Peter Holt's Diary (right) and reproduction (left)By mid-afternoon, I was ready to print my text so that I could begin mounting it. Unfortunately, we did not have a standard text size for the exhibit. It has been very frustrating that I have had to change my text size and layout several times in the last 3 days because none of the interns could agree on a text size for each of the types of labels. Bridgette and I finally decided on a standard size for the cases, and as soon as everyone else has finalized their labels, I will standardize their text to make sure they are all the same. Although I had changed my own text to the correct size and layout, we had some printer issues which kept me from printing them. To say the least, this was incredibly frustrating. Eventually, I walked away from that to do some exhibit mount making.
We are making very simple exhibit mounts. Basically, we are making stands for the objects we are exhibiting out of the materials we have on hand. I made a stand for the megaphone by covering a square of block ethafoam with muslin, secured with pins. I also made a small stand to hold a photo of Peter Holt up on the platform at an angle. I cut the block out of ethafoam, and again pinned muslin over it.
I am hoping that tomorrow I will be able to print and mount my labels, finish making exhibit mounts, and start installing my exhibit.
Tuesday, August 4, 2009
Erica and I used Fixodent Free (water soluble/no dyes) to reattach the teeth to their skulls. Most of the time, we had to attach only one or two teeth to each individual skull, but sometimes there were multiple teeth to reattach. In these cases, it seemed like putting together a puzzle as we had to use trial and error to figure out which teeth went where.
Dry mount press
Monday, August 3, 2009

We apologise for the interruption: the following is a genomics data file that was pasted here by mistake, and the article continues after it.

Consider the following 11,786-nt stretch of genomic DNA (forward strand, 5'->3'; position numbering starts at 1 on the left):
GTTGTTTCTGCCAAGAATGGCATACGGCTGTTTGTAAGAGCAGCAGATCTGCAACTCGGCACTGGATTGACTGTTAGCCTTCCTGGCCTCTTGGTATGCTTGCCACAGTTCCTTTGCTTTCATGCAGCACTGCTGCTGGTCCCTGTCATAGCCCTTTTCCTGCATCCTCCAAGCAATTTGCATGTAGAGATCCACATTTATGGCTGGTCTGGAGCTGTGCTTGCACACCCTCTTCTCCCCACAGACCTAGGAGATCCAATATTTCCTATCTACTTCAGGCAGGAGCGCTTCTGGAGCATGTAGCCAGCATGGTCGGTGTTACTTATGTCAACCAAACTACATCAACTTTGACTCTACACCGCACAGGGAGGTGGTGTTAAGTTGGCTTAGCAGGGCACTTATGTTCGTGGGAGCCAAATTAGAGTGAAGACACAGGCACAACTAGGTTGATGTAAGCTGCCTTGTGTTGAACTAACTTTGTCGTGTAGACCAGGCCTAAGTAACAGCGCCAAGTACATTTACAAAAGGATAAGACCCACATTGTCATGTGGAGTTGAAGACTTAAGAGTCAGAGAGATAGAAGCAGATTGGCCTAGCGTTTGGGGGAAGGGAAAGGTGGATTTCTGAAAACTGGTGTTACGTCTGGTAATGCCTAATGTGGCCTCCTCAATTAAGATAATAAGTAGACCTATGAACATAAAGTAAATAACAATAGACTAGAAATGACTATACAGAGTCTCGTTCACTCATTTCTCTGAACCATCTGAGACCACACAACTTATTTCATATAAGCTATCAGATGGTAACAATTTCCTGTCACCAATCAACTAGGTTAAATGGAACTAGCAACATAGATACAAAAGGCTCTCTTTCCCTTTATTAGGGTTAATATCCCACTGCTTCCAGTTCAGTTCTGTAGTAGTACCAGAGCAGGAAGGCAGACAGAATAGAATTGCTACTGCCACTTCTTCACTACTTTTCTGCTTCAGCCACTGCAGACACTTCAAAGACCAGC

Afterwards, I concentrated on mocking up my exhibit cases to make sure everything would fit and to get an idea of how big I should print out my photographs. I mocked up the "Creation of NPS" case first. I set aside half of the case for the mannequin I made last Thursday with the early NPS uniform (represented by the boots in the photo). Please note: the back of the cases we will be using in the exhibit have wooden backs, rather than the clear glass backs in the mock up case.
In the other half of the case, I set up a platform for some smaller objects. There, I set the revolver and holster and megaphone I had selected for the case earlier. I had originally planned to set the NPS hat on this platform as well, but it ended up being too big. Instead, I decided to exhibit a selection of early NPS badges, patches, and pins.
Unfortunately, these patches, buttons and pins have very little documentation in ANCS+. None of them had dates of use so I wasn't sure which ones would be from the early NPS era. Bridgette showed me a great NPS website about early uniforms, pins, hats, and badges that I could use to find out which ones from the collection would work in the exhibit. I selected a small assortment from the early NPS era for the exhibit, which I arranged on foam blocks. In the exhibit, I will have them slanted slightly forward for better visibility.
After finishing my mock up of that case, I photographed it so that I would remember the layout and then removed everything from the case so I could mock up the "Poaching and Army Scouts" case.
In that case, I used a platform on the right side of the case to display smaller objects, including a small trap, camera and diary belonging to Army scout Peter Holt, and book of rules and regulations for soldiers and scouts. Between the diary and camera I put a small photograph of Peter Holt, which will be propped up at an angle. The camera opens up, so it will be displayed open if possible (we have to figure out how to open it).
The left side of the case is empty in the mock up, but in the exhibit it will contain a stuffed baby black bear that is standing on its hind legs. Beside it (if there is room) will be a large metal bear trap. Behind it, leaning against the back of the case in the center, will be a rifle confiscated from a poacher. The photos and labels discuss the Army scouts who policed the backcountry against poachers.
The photos in the mock ups are not the size that they will be in the final exhibit. Most will be 5x7 inches or 8x10 inches. The mock up also helped us decide to print the group labels larger than the object labels so that they stand out from them. Originally, the group and object labels were 26 point font, so we will increase the size of the group labels.
All in all, I am very happy with the way my mock ups came out, and am hoping I will have time to install them before I leave next Thursday.